The Tomatometer rating – based on the published opinions of hundreds of film and television critics – is a trusted measurement of movie and TV programming quality for millions of moviegoers. It represents the percentage of professional critic reviews that are positive for a given film or television show.
From the Critics
From RT Users Like You!
The Tomatometer is 60% or higher.
The Tomatometer is 59% or lower.
Movies and TV shows are Certified Fresh with a steady Tomatometer of 75% or higher after a set amount of reviews (80 for wide-release movies, 40 for limited-release movies, 20 for TV shows), including 5 reviews from Top Critics.
Percentage of users who rate a movie or TV show positively.
It's a slick look at the former first lady, out of the White House and carving out her life post-politics, but it's as polished and smoothed out as a campaign ad. It's a warm latte, delivered to you in your favorite mug.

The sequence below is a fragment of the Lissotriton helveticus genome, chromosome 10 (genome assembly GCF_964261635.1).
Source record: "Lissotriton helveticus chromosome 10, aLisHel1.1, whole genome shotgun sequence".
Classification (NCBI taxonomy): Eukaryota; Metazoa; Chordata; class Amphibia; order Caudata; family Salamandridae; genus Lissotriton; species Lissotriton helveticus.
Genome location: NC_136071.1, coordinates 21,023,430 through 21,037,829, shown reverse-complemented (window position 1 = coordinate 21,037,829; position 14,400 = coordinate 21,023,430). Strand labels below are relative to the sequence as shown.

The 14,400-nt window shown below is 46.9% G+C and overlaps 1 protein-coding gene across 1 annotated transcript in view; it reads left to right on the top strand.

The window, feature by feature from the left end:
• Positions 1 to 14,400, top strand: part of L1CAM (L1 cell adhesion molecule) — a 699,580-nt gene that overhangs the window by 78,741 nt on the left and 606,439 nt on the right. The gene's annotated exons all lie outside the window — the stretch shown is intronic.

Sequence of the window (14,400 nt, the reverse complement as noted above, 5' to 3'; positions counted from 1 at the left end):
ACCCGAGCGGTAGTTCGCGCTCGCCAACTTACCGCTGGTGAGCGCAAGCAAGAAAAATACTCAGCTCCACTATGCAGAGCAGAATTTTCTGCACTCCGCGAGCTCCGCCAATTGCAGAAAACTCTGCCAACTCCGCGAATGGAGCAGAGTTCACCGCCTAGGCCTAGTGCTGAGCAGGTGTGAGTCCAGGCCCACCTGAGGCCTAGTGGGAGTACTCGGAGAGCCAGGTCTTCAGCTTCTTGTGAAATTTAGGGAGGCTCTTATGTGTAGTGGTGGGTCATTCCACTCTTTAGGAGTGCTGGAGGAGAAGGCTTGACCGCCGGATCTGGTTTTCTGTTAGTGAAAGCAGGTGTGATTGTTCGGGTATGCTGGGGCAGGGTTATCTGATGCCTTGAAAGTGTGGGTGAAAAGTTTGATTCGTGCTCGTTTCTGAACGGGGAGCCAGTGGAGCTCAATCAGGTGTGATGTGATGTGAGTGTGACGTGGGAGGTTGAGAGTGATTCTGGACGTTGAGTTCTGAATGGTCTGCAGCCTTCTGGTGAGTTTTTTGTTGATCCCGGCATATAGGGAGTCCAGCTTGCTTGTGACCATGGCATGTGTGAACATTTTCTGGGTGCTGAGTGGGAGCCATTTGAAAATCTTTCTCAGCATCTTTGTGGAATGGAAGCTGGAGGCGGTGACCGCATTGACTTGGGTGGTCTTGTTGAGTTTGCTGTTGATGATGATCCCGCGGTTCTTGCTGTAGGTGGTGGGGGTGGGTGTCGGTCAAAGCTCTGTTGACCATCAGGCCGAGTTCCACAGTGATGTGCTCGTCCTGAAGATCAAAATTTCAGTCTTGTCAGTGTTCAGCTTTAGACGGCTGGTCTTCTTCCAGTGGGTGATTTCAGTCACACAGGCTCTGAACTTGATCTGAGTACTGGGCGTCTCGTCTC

Even with its flaws, Becoming is a compelling documentary, offering a carefully revealing look at a whip smart, ferociously practical woman trying to understand how her historic time in the White House changed herself, her family and the nation.
It doesn't feel like it's laying the groundwork for a future campaign from its subject, not matter how adored it makes her look. Instead, it's more of an insistent feature-length case for the family having done, and given, enough.
[I]t's an intimate portrait of a public figure, and one of its strengths is showing how comfortable, confident, and inspiring Obama has become now that she's free to be herself instead of the wife of the leader of the free world.
To her credit, Michelle Obama doesn't come across as complaining about her reality; rather, it's as if she's able to step outside herself and witness the strangeness of an existence where "the entire attention of everything is you" from a bird's-eye view.
"Becoming" is most memorable, however, as a chronicle of Obama's interactions with the public, who stand in line for hours to get their copies of "Becoming" signed and, in turn, receive more than just a nod.
Michelle Obama's story is her story and she tells it well, peppering in the lessons that structure the book - usually messages about embracing her background, finding her voice and the responsibility to use this platform that she never wanted.